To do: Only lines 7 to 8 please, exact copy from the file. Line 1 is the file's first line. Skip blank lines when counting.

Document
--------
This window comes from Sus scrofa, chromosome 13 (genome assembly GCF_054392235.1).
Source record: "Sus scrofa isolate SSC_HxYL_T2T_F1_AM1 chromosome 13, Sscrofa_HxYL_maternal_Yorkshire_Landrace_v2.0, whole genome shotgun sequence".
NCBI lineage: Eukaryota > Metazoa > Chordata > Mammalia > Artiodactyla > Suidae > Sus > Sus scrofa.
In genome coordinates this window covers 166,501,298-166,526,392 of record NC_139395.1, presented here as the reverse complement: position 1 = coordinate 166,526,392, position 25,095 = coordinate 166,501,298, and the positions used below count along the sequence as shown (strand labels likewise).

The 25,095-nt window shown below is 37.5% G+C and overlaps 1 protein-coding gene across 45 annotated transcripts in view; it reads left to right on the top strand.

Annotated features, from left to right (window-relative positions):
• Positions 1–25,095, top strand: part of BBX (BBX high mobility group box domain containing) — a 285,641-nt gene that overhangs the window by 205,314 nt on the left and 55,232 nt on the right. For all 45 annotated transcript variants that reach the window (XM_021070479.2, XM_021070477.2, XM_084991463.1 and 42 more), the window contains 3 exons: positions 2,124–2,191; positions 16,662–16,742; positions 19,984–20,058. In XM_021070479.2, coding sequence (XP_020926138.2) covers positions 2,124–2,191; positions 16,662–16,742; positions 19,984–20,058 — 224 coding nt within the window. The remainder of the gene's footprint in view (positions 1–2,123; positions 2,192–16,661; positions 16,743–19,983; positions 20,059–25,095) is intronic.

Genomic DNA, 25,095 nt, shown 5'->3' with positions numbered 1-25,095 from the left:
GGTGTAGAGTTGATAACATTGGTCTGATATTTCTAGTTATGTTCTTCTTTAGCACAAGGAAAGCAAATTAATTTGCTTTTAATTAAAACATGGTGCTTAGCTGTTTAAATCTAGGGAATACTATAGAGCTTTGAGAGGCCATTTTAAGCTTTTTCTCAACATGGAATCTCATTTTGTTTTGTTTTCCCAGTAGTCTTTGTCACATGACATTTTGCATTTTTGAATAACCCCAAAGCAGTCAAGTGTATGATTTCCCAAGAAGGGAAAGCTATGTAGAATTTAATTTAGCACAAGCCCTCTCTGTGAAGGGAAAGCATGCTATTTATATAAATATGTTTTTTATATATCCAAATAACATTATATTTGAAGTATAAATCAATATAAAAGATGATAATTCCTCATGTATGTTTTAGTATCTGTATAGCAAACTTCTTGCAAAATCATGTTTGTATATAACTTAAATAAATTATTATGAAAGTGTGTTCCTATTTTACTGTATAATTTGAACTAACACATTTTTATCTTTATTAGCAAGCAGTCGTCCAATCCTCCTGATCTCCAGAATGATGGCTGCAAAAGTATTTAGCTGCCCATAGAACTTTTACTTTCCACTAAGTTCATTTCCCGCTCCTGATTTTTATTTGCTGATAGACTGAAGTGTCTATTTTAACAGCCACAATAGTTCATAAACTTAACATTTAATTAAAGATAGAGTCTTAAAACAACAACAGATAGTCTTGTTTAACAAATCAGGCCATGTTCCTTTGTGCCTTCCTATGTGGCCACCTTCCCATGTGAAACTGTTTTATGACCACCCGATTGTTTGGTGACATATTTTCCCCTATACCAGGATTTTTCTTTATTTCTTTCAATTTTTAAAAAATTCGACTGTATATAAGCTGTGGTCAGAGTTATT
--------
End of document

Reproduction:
• Positions 1–25,095, top strand: part of BBX (BBX high mobility group box domain containing) — a 285,641-nt gene that overhangs the window by 205,314 nt on the left and 55,232 nt on the right. For all 45 annotated transcript variants that reach the window (XM_021070479.2, XM_021070477.2, XM_084991463.1 and 42 more), the window contains 3 exons: positions 2,124–2,191; positions 16,662–16,742; positions 19,984–20,058. In XM_021070479.2, coding sequence (XP_020926138.2) covers positions 2,124–2,191; positions 16,662–16,742; positions 19,984–20,058 — 224 coding nt within the window. The remainder of the gene's footprint in view (positions 1–2,123; positions 2,192–16,661; positions 16,743–19,983; positions 20,059–25,095) is intronic.

Genomic DNA, 25,095 nt, shown 5'->3' with positions numbered 1-25,095 from the left: